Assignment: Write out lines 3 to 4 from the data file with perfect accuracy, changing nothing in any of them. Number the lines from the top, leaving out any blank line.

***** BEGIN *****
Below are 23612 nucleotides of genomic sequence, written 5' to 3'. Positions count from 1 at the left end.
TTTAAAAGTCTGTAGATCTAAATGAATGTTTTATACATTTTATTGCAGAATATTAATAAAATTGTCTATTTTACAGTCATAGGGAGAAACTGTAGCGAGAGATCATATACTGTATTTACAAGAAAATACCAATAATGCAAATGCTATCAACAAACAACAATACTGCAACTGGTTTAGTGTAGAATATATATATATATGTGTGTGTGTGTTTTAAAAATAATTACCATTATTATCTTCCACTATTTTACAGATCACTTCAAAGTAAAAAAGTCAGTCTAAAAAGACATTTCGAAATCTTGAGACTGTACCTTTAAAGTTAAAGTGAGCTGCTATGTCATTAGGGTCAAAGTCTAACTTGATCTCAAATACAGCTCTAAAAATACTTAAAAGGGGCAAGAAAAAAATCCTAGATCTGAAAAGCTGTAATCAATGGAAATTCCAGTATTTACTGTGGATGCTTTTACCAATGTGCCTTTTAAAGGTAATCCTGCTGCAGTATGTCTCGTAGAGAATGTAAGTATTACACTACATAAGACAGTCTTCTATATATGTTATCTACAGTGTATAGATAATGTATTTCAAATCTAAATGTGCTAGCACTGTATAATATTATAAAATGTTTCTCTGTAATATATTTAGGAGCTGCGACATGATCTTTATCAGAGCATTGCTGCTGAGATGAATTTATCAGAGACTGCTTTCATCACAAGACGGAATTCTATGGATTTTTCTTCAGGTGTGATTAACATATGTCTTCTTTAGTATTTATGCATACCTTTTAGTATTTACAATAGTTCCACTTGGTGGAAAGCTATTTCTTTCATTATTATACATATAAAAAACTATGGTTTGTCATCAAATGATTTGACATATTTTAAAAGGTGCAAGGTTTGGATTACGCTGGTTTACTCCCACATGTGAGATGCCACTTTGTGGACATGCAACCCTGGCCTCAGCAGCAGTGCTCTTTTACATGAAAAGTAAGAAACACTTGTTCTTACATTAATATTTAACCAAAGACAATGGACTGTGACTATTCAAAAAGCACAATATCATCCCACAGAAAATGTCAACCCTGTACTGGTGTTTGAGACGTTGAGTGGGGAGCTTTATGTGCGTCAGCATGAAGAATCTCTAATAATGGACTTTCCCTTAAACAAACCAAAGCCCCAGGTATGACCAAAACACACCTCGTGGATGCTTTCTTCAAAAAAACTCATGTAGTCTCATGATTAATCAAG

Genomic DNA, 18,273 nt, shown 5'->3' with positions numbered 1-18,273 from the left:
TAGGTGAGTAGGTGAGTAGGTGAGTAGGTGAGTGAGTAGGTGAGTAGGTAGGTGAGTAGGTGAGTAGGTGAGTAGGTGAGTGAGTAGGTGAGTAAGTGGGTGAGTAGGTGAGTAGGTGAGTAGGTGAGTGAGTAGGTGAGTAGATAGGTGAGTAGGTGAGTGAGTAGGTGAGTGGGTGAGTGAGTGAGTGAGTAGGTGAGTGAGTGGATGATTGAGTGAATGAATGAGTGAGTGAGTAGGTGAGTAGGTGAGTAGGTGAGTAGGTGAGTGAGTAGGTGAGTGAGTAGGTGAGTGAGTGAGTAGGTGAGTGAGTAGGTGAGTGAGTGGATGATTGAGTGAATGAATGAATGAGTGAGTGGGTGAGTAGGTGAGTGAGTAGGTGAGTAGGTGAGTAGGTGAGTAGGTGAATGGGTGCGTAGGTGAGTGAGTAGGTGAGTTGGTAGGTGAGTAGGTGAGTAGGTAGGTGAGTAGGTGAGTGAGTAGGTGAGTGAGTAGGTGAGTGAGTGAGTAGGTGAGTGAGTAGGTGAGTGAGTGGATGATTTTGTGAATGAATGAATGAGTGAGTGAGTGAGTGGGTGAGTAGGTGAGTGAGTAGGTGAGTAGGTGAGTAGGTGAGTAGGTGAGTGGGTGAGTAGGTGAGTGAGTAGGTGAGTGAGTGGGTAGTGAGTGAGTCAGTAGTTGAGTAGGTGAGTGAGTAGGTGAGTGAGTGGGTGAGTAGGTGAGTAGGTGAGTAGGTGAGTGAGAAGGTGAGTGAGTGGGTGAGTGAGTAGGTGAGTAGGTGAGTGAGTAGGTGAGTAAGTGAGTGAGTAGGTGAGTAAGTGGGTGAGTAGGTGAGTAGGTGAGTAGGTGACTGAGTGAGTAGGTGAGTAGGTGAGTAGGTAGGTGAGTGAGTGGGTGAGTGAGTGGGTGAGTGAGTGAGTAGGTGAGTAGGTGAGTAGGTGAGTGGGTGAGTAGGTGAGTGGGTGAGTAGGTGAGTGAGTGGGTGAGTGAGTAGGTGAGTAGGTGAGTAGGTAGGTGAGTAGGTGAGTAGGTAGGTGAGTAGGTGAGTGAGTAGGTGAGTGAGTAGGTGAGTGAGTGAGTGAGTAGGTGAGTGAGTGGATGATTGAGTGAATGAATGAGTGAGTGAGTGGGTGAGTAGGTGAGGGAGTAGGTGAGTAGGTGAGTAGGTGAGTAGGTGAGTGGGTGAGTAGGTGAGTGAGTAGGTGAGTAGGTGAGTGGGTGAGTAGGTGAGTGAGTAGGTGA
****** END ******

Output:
Genomic DNA, 18,273 nt, shown 5'->3' with positions numbered 1-18,273 from the left:
TAGGTGAGTAGGTGAGTAGGTGAGTAGGTGAGTGAGTAGGTGAGTAGGTAGGTGAGTAGGTGAGTAGGTGAGTAGGTGAGTGAGTAGGTGAGTAAGTGGGTGAGTAGGTGAGTAGGTGAGTAGGTGAGTGAGTAGGTGAGTAGATAGGTGAGTAGGTGAGTGAGTAGGTGAGTGGGTGAGTGAGTGAGTGAGTAGGTGAGTGAGTGGATGATTGAGTGAATGAATGAGTGAGTGAGTAGGTGAGTAGGTGAGTAGGTGAGTAGGTGAGTGAGTAGGTGAGTGAGTAGGTGAGTGAGTGAGTAGGTGAGTGAGTAGGTGAGTGAGTGGATGATTGAGTGAATGAATGAATGAGTGAGTGGGTGAGTAGGTGAGTGAGTAGGTGAGTAGGTGAGTAGGTGAGTAGGTGAATGGGTGCGTAGGTGAGTGAGTAGGTGAGTTGGTAGGTGAGTAGGTGAGTAGGTAGGTGAGTAGGTGAGTGAGTAGGTGAGTGAGTAGGTGAGTGAGTGAGTAGGTGAGTGAGTAGGTGAGTGAGTGGATGATTTTGTGAATGAATGAATGAGTGAGTGAGTGAGTGGGTGAGTAGGTGAGTGAGTAGGTGAGTAGGTGAGTAGGTGAGTAGGTGAGTGGGTGAGTAGGTGAGTGAGTAGGTGAGTGAGTGGGTAGTGAGTGAGTCAGTAGTTGAGTAGGTGAGTGAGTAGGTGAGTGAGTGGGTGAGTAGGTGAGTAGGTGAGTAGGTGAGTGAGAAGGTGAGTGAGTGGGTGAGTGAGTAGGTGAGTAGGTGAGTGAGTAGGTGAGTAAGTGAGTGAGTAGGTGAGTAAGTGGGTGAGTAGGTGAGTAGGTGAGTAGGTGACTGAGTGAGTAGGTGAGTAGGTGAGTAGGTAGGTGAGTGAGTGGGTGAGTGAGTGGGTGAGTGAGTGAGTAGGTGAGTAGGTGAGTAGGTGAGTGGGTGAGTAGGTGAGTGGGTGAGTAGGTGAGTGAGTGGGTGAGTGAGTAGGTGAGTAGGTGAGTAGGTAGGTGAGTAGGTGAGTAGGTAGGTGAGTAGGTGAGTGAGTAGGTGAGTGAGTAGGTGAGTGAGTGAGTGAGTAGGTGAGTGAGTGGATGATTGAGTGAATGAATGAGTGAGTGAGTGGGTGAGTAGGTGAGGGAGTAGGTGAGTAGGTGAGTAGGTGAGTAGGTGAGTGGGTGAGTAGGTGAGTGAGTAGGTGAGTAGGTGAGTGGGTGAGTAGGTGAGTGAGTAGGTGA